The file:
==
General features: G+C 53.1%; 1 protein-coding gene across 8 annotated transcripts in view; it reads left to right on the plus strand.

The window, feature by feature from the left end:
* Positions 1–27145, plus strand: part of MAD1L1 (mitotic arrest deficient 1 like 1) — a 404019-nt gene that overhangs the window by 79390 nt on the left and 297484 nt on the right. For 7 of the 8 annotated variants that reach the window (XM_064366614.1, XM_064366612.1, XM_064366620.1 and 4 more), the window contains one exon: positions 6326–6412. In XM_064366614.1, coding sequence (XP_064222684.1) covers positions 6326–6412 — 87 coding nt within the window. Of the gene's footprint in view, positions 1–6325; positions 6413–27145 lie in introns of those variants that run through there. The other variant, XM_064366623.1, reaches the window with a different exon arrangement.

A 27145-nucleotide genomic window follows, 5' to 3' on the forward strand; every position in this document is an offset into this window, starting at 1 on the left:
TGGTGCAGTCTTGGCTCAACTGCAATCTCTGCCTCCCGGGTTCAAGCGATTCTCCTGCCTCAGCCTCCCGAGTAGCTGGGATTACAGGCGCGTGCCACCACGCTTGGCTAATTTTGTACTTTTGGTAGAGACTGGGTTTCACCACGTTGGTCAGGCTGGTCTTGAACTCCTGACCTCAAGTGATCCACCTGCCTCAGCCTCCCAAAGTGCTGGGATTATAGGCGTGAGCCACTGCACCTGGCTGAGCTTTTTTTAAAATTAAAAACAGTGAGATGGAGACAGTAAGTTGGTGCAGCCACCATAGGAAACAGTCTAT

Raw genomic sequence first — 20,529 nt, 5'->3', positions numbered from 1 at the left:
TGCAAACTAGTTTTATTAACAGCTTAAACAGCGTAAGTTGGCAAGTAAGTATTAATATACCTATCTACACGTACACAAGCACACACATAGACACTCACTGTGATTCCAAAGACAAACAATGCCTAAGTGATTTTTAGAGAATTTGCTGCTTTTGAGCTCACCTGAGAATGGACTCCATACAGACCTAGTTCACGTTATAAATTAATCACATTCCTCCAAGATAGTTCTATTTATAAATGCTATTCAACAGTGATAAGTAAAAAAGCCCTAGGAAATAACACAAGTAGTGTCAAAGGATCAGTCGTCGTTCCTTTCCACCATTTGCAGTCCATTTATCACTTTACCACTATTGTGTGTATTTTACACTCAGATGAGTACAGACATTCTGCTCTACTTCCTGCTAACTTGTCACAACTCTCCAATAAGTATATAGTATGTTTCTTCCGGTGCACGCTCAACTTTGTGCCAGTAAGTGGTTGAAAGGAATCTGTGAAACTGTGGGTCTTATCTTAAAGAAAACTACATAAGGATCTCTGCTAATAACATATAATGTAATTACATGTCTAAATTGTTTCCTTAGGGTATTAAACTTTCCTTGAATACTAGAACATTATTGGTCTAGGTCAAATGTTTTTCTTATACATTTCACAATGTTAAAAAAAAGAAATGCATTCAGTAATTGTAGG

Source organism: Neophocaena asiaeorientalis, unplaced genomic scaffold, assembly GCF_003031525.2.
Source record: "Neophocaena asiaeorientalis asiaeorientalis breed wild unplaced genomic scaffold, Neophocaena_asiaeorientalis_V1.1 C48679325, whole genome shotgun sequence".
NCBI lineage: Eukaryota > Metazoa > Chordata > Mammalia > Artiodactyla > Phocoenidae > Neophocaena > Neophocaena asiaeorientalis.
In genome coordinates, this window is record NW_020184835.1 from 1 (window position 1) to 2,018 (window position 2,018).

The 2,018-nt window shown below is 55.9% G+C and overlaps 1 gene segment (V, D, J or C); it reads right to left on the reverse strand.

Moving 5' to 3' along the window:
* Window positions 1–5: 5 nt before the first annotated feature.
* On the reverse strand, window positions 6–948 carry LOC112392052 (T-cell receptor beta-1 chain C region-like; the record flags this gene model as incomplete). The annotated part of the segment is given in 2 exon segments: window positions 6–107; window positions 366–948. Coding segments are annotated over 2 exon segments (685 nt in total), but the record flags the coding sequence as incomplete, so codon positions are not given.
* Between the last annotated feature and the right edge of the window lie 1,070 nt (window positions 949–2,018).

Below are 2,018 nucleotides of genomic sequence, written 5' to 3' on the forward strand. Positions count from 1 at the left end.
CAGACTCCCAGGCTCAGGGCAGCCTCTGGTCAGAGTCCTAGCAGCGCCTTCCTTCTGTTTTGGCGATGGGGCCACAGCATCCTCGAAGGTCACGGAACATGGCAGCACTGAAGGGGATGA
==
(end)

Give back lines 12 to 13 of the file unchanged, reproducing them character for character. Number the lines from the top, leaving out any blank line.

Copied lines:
The 2,018-nt window shown below is 55.9% G+C and overlaps 1 gene segment (V, D, J or C); it reads right to left on the reverse strand.

Moving 5' to 3' along the window: